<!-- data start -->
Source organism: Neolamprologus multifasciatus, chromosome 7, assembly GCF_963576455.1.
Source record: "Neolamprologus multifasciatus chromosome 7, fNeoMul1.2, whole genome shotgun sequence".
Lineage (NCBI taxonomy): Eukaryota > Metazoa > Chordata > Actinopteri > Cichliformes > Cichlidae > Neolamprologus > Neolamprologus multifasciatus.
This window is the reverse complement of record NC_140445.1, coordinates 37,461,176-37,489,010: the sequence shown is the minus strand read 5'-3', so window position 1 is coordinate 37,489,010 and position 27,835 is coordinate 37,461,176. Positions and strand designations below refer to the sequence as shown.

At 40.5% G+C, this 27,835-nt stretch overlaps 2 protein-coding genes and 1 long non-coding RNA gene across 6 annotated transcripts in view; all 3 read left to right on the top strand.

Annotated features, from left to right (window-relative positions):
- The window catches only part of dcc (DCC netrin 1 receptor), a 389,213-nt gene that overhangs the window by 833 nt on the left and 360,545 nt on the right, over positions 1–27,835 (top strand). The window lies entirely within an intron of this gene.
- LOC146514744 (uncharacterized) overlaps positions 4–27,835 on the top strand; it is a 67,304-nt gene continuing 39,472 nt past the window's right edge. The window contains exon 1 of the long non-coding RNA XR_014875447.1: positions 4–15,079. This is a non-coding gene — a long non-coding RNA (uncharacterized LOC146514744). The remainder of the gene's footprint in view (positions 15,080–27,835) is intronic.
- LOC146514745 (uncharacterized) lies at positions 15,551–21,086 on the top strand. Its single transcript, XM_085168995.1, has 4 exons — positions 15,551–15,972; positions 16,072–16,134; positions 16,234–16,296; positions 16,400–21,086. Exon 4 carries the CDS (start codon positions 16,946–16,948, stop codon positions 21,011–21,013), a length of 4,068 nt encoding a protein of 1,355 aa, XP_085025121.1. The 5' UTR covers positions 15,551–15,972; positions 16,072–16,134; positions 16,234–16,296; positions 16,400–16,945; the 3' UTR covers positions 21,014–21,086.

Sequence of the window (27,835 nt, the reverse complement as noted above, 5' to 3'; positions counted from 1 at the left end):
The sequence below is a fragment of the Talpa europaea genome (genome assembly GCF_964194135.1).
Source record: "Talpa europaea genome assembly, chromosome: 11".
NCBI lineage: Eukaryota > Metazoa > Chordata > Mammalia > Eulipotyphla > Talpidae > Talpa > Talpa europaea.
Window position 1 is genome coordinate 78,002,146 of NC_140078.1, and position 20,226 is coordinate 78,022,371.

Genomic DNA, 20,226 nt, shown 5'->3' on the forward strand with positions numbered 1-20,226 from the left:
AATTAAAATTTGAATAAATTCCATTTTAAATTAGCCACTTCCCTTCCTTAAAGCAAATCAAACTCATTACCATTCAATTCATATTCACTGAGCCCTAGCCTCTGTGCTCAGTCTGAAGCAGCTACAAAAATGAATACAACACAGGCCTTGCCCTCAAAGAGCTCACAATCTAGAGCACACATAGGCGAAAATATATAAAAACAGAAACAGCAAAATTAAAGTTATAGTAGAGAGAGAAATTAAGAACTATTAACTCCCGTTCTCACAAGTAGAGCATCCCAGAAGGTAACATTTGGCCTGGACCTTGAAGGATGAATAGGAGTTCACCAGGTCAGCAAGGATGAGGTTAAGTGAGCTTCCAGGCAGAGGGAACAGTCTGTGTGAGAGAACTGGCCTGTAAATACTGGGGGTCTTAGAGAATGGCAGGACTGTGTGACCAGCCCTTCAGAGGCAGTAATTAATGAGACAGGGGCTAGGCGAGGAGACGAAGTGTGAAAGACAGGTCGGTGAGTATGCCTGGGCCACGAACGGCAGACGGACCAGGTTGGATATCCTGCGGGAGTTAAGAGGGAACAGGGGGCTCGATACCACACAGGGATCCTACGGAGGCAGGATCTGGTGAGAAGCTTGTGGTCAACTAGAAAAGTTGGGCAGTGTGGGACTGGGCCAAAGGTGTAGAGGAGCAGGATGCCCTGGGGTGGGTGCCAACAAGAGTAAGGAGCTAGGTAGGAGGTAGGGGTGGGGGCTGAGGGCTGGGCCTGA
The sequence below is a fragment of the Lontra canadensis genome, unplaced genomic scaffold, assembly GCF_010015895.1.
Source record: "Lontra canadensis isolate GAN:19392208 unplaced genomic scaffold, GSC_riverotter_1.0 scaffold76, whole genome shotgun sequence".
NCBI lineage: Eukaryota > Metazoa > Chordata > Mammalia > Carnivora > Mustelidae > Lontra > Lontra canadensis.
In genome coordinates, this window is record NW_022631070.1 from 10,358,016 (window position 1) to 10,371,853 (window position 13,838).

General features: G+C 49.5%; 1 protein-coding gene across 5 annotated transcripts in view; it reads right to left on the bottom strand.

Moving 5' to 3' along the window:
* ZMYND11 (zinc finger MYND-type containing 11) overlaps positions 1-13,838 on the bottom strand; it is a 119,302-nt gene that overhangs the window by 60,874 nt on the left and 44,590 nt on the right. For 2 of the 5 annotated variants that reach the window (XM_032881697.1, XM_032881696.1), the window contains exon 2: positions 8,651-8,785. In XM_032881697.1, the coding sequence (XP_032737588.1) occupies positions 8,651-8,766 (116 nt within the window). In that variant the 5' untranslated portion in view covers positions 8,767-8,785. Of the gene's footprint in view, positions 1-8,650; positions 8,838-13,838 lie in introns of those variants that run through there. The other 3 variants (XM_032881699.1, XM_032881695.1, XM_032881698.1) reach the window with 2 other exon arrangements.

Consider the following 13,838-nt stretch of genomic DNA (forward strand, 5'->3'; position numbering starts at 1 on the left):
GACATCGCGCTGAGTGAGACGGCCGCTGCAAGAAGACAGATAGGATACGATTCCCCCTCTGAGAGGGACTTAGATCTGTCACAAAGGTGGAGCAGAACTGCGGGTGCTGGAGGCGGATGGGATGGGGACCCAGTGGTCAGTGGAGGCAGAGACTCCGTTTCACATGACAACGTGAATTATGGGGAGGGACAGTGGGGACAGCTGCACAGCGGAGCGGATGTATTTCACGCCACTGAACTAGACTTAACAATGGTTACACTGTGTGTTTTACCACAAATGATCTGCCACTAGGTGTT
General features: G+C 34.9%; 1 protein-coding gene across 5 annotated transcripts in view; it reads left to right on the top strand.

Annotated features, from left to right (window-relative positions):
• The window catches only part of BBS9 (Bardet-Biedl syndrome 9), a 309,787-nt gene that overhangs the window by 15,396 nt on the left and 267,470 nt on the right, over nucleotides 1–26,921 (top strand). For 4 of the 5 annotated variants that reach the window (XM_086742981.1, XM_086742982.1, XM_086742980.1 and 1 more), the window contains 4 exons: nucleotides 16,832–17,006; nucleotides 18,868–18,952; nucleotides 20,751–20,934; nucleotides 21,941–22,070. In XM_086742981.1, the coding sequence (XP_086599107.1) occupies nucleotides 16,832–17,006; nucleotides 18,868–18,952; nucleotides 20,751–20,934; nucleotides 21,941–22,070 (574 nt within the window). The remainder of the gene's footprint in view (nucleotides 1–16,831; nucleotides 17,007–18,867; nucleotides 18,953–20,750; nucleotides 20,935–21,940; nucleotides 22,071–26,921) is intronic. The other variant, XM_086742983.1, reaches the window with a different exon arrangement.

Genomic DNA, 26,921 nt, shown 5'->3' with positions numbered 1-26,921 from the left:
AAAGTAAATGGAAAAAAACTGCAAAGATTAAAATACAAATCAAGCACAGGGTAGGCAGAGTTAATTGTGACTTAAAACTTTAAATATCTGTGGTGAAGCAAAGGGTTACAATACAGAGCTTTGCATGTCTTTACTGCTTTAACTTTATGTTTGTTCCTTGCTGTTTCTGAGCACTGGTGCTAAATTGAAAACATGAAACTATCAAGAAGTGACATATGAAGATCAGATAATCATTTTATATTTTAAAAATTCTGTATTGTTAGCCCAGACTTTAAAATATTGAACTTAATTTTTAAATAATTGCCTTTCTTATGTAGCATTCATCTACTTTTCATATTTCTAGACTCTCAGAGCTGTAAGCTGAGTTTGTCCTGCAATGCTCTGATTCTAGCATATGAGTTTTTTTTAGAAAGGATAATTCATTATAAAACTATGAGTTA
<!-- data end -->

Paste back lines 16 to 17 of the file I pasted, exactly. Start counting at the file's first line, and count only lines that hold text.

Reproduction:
AATTAAAATTTGAATAAATTCCATTTTAAATTAGCCACTTCCCTTCCTTAAAGCAAATCAAACTCATTACCATTCAATTCATATTCACTGAGCCCTAGCCTCTGTGCTCAGTCTGAAGCAGCTACAAAAATGAATACAACACAGGCCTTGCCCTCAAAGAGCTCACAATCTAGAGCACACATAGGCGAAAATATATAAAAACAGAAACAGCAAAATTAAAGTTATAGTAGAGAGAGAAATTAAGAACTATTAACTCCCGTTCTCACAAGTAGAGCATCCCAGAAGGTAACATTTGGCCTGGACCTTGAAGGATGAATAGGAGTTCACCAGGTCAGCAAGGATGAGGTTAAGTGAGCTTCCAGGCAGAGGGAACAGTCTGTGTGAGAGAACTGGCCTGTAAATACTGGGGGTCTTAGAGAATGGCAGGACTGTGTGACCAGCCCTTCAGAGGCAGTAATTAATGAGACAGGGGCTAGGCGAGGAGACGAAGTGTGAAAGACAGGTCGGTGAGTATGCCTGGGCCACGAACGGCAGACGGACCAGGTTGGATATCCTGCGGGAGTTAAGAGGGAACAGGGGGCTCGATACCACACAGGGATCCTACGGAGGCAGGATCTGGTGAGAAGCTTGTGGTCAACTAGAAAAGTTGGGCAGTGTGGGACTGGGCCAAAGGTGTAGAGGAGCAGGATGCCCTGGGGTGGGTGCCAACAAGAGTAAGGAGCTAGGTAGGAGGTAGGGGTGGGGGCTGAGGGCTGGGCCTGA
The sequence below is a fragment of the Lontra canadensis genome, unplaced genomic scaffold, assembly GCF_010015895.1.